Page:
Our goal is to make accessing St. Joseph's facilities and expert medical staff as easy and efficient as possible for the media while still complying with Federal regulations such a HIPAA and American Hospital Association guidelines.
Release of Patient Information and Conditions
Beginning April 14, 2003, hospital and health care providers in the United States are required to comply with federal privacy regulations enacted under the Health Insurance Portability and Accountability Act of 1996 (HIPAA). The HIPAA Privacy Rule is codified at 45 C.F.R. part 164, and limits the ability of the medical center to disclose information to the media.
This following summary is designed to explain these limits to the media and facilitate understanding and cooperation between the media and medical center personnel.
I. Release of Patient Information
Federal HIPAA regulations prevent St. Joseph's Healthcare System's physicians, and all health care providers from disclosing "protected health information" regarding a patient without the patient's prior consent. "Protected health information" includes details about the patient's health, health care or payment, including the patient's condition, treatment or facts giving rise to the their health care.
HIPAA does allow St. Joseph's Healthcare System to disclose to the media certain limited information from the hospital's directory unless the patient objects.
45 C.F.R. § 164.510(a) Under limited exception, St. Joseph's may only disclose the following information if the media representative asks for the patient by first and last name:
- Whether the patient is in St. Joseph's Healthcare System. Although St. Joseph's Healthcare System can disclose whether the person is a patient, it cannot disclose where the patient is located within the facility.
- A description of the patient's general condition, e.g., whether the patient's condition is "undetermined," "good," "critical," or the patient has been "treated and released." St. Joseph's Healthcare System may not disclose any specific medical information about the patient. 45 C.F.R. § 164.510(a) (1)(C).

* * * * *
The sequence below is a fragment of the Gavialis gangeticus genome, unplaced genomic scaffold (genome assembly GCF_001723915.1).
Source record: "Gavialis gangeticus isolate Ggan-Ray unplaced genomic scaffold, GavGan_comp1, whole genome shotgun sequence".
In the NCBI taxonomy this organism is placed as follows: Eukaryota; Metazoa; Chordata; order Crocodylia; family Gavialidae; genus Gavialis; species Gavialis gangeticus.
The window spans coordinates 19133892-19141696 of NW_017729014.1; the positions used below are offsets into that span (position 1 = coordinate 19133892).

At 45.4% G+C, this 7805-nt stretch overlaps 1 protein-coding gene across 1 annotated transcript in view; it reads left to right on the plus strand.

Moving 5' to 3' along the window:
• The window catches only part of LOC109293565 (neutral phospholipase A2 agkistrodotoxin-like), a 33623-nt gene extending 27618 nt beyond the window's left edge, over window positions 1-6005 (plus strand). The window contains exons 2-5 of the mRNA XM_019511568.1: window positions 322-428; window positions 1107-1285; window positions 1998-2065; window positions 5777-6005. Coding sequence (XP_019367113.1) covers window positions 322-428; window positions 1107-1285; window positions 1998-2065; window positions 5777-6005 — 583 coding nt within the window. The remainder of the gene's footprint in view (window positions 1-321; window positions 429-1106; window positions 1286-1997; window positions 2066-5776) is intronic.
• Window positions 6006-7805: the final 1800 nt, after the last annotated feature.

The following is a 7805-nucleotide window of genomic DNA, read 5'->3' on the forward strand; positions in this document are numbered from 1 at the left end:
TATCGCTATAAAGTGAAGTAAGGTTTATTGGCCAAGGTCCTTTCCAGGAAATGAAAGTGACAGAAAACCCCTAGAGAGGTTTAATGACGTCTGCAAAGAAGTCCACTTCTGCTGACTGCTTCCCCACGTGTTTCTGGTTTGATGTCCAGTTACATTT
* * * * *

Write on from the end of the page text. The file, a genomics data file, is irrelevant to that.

St. Joseph's Healthcare System may not provide this information if the patient has objected to such disclosures or if the hospital determines that it is not in the best interests of the patient to disclose the information.
II. Special Concerns
HIPAA regulations require the patient or their personal representative to consent to disclosures. In emergency situations, St. Joseph's Healthcare System may not be able to obtain the patient's consent because the patient is unconscious or incapable of giving consent. Accordingly, the hospital may not be able to disclose any information to the media in the immediate aftermath of an emergency because there has not been time to obtain the consent from the patient or the patient's representative.
St. Joseph's Healthcare System's privacy obligations do not end with the patient's death. The same privacy rules apply after a patient has died. If consent has been obtained and the next of kin has been notified, St. Joseph's Healthcare System may disclose that a patient is "deceased"; however, St. Joseph's Healthcare System may not provide any information about the death, including the date, time, or cause.
Drug or Alcohol Treatment
St. Joseph's Healthcare System may not disclose any information concerning a patient who is being treated for drug or alcohol abuse, including any information about his or her presence in the facility.
Matters of Public Record or Public Knowledge
The privacy rules apply even though information is a matter of public record or public knowledge. Absent a patient's consent as described above, St. Joseph's Healthcare System may not disclose protected health information to the media even though the same information may be found in public records or has been reported elsewhere.
Information Beyond the General Description of Condition
A specific written authorization must be obtained from the patient or their legal representative before the hospital can do any of the following:
- Release medical information or a detailed statement about the patient, which includes anything beyond a one-word description of the patient's condition.
- Permit the media to take videos or photographs of the patient or their representatives on hospital property.
- Permit the media to interview the patient or the patient's representative on hospital property.
In the event of a disaster, St. Joseph's Healthcare System may disclose information to the media if it does not identify a patient. Thus, the hospital might report or confirm that a disaster has occurred and, in general, that unidentified patients have been admitted for treatment. However, St. Joseph's Healthcare System may not disclose any information that identifies or could be used to identify a patient.
Public Relations representatives will be on site to assist with media inquiries. Should it be necessary, a Media Information Center will be established and the Public Relations team will release information as appropriate at pre-established intervals.
III. Penalties for Wrongful Disclosure
Hospitals and others can face serious penalties for using or disclosing protected health information about their patients without proper permission. Violations may result in fines or imprisonment.